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Monthly Archives: January 2009

Grace in Small Things: Part 1 of 365

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I think I was inadvertenly influenced by the Grace in Small Things idea when I wrote my post below… but I loved stumbling on the post that started it all. Love the idea, especially because it is somehow easier to make lists than full sentences when you are exhausted. So…

1. No ice storms in San Diego (drive safely, mom!)

2. The cute old couple at the Italian place that fed me twice today

3. Learning to be ok with speaking my mind, especially at work. So much simpler!

4. Audiobooks (Highly recommended for belly laughs: The Life and Times of the Thunderbolt Kid, by Bill Bryson)

5. Old friends, the kind you can just pick up with where you left off.

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Goosebumps

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From President Obama’s inaugural address:

“What the cynics fail to understand is that the ground has shifted beneath them — that the stale political arguments that have consumed us for so long no longer apply.

The question we ask today is not whether our government is too big or too small, but whether it works — whether it helps families find jobs at a decent wage, care they can afford, a retirement that is dignified.

Where the answer is yes, we intend to move forward. Where the answer is no, programs will end. And those of us who manage the public’s dollars will be held to account — to spend wisely, reform bad habits, and do our business in the light of day — because only then can we restore the vital trust between a people and their government.”

May we take off the partisan labels, the old ideas, and move forward united. Congratulations, America, on choosing hope.

Happiness in Small Bites

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Highlights of the last week or so:

  • Taught myself just enough of a coding language to fix a bad layout on our company website without help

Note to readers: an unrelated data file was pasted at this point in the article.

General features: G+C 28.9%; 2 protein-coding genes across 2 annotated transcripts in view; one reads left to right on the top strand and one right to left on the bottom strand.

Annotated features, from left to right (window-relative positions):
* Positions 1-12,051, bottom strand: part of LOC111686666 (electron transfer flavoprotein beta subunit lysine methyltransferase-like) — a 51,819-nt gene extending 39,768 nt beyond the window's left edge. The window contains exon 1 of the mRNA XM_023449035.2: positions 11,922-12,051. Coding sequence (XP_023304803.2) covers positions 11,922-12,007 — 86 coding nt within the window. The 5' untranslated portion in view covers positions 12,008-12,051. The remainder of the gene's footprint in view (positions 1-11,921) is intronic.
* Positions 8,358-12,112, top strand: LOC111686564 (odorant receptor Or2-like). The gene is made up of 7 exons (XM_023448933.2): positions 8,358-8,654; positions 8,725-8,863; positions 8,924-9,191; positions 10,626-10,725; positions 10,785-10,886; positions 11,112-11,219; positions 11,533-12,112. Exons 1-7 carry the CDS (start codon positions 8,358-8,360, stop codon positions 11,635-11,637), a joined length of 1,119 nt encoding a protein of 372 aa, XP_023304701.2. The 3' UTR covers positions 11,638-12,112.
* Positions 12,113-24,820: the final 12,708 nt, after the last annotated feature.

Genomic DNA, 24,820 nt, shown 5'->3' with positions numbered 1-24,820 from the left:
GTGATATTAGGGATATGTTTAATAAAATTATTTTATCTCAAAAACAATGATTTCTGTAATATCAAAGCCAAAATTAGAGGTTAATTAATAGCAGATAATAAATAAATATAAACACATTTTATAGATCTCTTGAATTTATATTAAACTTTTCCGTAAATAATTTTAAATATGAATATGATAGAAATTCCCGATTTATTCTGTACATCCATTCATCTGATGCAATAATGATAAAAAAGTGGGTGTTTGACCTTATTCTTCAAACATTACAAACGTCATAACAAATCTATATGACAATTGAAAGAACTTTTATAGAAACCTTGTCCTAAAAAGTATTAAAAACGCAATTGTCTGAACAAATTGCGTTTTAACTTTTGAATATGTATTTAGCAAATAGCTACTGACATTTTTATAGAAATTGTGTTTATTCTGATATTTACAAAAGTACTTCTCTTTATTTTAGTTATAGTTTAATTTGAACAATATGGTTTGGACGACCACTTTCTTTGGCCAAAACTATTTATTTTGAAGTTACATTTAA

• Posted a fairly technical blog piece for work that got a “well done” from a respected colleague
  • Had lunch with some extended coworkers (those I don’t see daily) and finally felt like one of the team
  • Pulled off a lovely little dinner gathering and introduced new friends to each other
  • Spent last Sunday afternoon with S.’s killer pancakes, the NYT, and later an afternoon watching kids roll down the hill at the park.
  • Got to know a drive by friend (the ones you see only when your paths happen to cross) better with over lunch
  • Signed my first contract for my writing business
  • Had dinner on the San Diego bay with a breathtaking view of downtown
  • Picked the hard yoga class tonight (firefly pose, anyone?), and jogged to and from class
  • Finished (almost) my taxes (yes, this is  a highlight, because I can spend all of February/March/April gloating)
  • Indulged in the best pizza Little Italy has to offer (love you Mona Lisa... Filippi’s has nothing on you!)
  • Spent most of today getting a bit of a sunburn with S. outside my favorite coffee shop, reading Henry James and watching kids, dogs, and other happy people.

I know this isn’t my usual blog post, but this blog is about happiness, and these are what worked for me. May your next week be as full and joyful.

More than the leftovers…

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I want to apologize, for the dregs that are my recent blog posts, the remainders from amazing days… Life is bringing me more beauty, joy, possibility than I can process and dissect in a single day. In short, however this week has brought a a moment of excitement for Better Way to Say It, a client excited about new projects and newly invigorated by an infusion of creativity. I’m honored. And busy!

Excitement doesn’t equal success, but validation can be hard to claim, and this week brought certainty of the demand for what I’m working toward. May this be a bellwether for the coming year.

counting… the… minutes…

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I haven’t seen my other half in almost a week. By choice. We’re in a self-imposed exile (my idea) because we’ve basically been breathing the same air for about a month, and I thought it would be good for us to think, “I wonder what he/she’s doing right now” without being able to look up and answer the question.